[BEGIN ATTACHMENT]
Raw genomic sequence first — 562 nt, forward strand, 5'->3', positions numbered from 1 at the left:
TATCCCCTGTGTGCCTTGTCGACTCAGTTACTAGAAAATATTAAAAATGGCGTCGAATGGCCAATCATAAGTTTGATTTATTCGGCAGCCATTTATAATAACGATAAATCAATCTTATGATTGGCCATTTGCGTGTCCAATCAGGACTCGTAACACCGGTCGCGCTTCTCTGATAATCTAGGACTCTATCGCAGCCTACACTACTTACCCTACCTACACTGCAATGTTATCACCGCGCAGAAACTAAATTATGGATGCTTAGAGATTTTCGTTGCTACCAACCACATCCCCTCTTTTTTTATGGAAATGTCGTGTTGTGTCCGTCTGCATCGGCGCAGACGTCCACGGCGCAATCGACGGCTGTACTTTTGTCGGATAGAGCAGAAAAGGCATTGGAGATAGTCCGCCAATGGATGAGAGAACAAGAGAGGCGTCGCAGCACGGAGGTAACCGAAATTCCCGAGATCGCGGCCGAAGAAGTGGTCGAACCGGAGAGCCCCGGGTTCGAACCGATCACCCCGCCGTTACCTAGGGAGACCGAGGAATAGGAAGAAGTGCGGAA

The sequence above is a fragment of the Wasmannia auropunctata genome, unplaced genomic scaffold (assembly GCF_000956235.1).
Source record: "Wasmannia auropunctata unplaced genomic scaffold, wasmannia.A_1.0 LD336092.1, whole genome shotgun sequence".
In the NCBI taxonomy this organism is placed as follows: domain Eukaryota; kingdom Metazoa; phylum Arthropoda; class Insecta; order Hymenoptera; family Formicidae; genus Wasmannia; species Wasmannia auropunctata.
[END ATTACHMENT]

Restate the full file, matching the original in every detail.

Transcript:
Raw genomic sequence first — 562 nt, forward strand, 5'->3', positions numbered from 1 at the left:
TATCCCCTGTGTGCCTTGTCGACTCAGTTACTAGAAAATATTAAAAATGGCGTCGAATGGCCAATCATAAGTTTGATTTATTCGGCAGCCATTTATAATAACGATAAATCAATCTTATGATTGGCCATTTGCGTGTCCAATCAGGACTCGTAACACCGGTCGCGCTTCTCTGATAATCTAGGACTCTATCGCAGCCTACACTACTTACCCTACCTACACTGCAATGTTATCACCGCGCAGAAACTAAATTATGGATGCTTAGAGATTTTCGTTGCTACCAACCACATCCCCTCTTTTTTTATGGAAATGTCGTGTTGTGTCCGTCTGCATCGGCGCAGACGTCCACGGCGCAATCGACGGCTGTACTTTTGTCGGATAGAGCAGAAAAGGCATTGGAGATAGTCCGCCAATGGATGAGAGAACAAGAGAGGCGTCGCAGCACGGAGGTAACCGAAATTCCCGAGATCGCGGCCGAAGAAGTGGTCGAACCGGAGAGCCCCGGGTTCGAACCGATCACCCCGCCGTTACCTAGGGAGACCGAGGAATAGGAAGAAGTGCGGAA

The sequence above is a fragment of the Wasmannia auropunctata genome, unplaced genomic scaffold (assembly GCF_000956235.1).
Source record: "Wasmannia auropunctata unplaced genomic scaffold, wasmannia.A_1.0 LD336092.1, whole genome shotgun sequence".
In the NCBI taxonomy this organism is placed as follows: domain Eukaryota; kingdom Metazoa; phylum Arthropoda; class Insecta; order Hymenoptera; family Formicidae; genus Wasmannia; species Wasmannia auropunctata.